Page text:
The Club must intend to carry out activities that do not infringe any federal, provincial, municipal or university regulations and which will not interfere with the ordinary course of business at the university, nor infringe on the rights and privileges of others. This includes the rights of privacy and of freedom of expression.
USSU’s Space Rental Policy states that “[t]he USSU reserves the right to decide any point not covered in the above rules and further reserves the right to refuse any booking.” The Policy also requires that “offensive materials” will not be allowed on group table displays but does not qualify what is considered “offensive.” It further states “[r]espect for divergent points of view is expected at all times.”
The Poster Policy bans posters that contain “offensive language”.
The University of Saskatchewan Students for Life (USSL) was temporarily denied club status by the USSU in the fall of 2009, and reinstated only subject to conditions and restrictions not imposed on any other campus group. An article written on the incident discusses “mediation” meetings that the club executive had to attend with the Union before their club would be ratified:
The trio discussed complaints that had been lodged against the USSL during the 2008-2009 academic year. One complainant alleged that a USSL club member manning an information table “applauded” a woman who walked by with a child; another complainant alleged that the USSL (and other groups on campus) approached people who did not wish to be approached. Another complaint (brought forward by the Women’s Centre on behalf of an individual female) accused the pro-life group of making women feel “unsafe” by displaying “disturbing” graphic images without giving any prior warning to students. (The images were photographs of healthy, living babies, 'in utero' and up to two years old.)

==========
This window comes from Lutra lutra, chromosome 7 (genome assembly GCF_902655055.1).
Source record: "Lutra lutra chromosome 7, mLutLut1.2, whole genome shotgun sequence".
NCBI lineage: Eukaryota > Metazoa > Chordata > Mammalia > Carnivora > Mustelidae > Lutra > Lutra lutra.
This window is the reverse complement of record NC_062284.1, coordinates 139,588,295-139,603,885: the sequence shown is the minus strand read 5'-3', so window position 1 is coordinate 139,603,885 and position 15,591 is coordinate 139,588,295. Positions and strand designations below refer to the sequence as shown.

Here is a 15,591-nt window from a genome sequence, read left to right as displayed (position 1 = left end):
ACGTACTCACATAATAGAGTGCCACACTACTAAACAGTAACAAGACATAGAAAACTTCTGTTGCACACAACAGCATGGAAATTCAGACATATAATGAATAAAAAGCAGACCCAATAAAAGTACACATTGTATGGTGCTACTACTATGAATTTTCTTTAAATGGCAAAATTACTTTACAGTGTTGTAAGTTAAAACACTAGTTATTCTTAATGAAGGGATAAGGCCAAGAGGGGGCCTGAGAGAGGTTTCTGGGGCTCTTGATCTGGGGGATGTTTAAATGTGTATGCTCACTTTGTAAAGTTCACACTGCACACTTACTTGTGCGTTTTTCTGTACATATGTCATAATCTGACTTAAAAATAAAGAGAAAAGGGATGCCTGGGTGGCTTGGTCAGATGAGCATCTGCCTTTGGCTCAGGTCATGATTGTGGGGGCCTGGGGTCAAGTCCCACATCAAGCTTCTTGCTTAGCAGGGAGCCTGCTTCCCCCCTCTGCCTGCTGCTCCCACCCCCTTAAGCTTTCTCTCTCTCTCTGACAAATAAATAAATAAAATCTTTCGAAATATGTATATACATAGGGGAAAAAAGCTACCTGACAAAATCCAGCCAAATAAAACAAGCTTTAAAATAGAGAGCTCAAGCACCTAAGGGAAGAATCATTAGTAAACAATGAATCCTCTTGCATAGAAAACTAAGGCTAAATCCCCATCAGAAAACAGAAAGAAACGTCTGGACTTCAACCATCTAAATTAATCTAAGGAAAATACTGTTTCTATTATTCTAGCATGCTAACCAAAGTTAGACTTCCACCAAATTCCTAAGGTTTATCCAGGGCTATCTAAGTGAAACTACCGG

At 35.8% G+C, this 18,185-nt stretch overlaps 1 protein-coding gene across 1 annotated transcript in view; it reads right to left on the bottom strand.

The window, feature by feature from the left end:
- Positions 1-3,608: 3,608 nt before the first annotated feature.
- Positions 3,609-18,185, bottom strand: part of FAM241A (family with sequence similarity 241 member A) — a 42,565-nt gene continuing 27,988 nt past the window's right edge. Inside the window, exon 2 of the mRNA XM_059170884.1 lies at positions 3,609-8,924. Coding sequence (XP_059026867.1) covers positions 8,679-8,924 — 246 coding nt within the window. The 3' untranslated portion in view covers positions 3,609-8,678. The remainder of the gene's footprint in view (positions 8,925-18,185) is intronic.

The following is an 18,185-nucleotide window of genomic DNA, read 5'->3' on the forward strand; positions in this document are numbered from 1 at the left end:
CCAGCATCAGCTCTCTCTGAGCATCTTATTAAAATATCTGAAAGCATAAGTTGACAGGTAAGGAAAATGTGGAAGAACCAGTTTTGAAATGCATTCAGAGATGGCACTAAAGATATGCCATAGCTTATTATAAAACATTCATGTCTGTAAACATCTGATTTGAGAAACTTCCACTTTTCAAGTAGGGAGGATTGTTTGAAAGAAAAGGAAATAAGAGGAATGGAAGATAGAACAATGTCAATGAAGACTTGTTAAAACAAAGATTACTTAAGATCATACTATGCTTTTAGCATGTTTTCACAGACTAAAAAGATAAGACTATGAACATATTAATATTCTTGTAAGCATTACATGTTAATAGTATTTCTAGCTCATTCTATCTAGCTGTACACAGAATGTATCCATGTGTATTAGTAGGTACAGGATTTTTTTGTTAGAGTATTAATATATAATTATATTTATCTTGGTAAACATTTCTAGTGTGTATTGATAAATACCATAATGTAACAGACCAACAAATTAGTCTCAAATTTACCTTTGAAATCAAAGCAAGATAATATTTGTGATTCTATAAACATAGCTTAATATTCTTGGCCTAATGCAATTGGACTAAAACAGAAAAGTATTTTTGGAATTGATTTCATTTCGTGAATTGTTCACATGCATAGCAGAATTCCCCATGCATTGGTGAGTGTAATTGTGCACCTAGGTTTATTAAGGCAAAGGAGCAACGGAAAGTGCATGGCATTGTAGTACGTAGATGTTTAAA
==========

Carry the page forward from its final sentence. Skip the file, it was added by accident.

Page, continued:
The USSU allowed the USSL club to retain its official status on the condition that it inform the campus Women’s Centre of every public event it intended to put on, and refrain from using “offensive” or “graphic” pictures – a condition not imposed on any other campus club. Further, the club’s expression is required not to “incite anger” or “provoke” anyone. In April, 2011, USSL was able to host a lecture successfully, with Dr. Clement Persaud presenting to students on the subject of embryonic stem cells. Since 2011, USSL continues to be active on campus, hosting marches, documentaries and other events.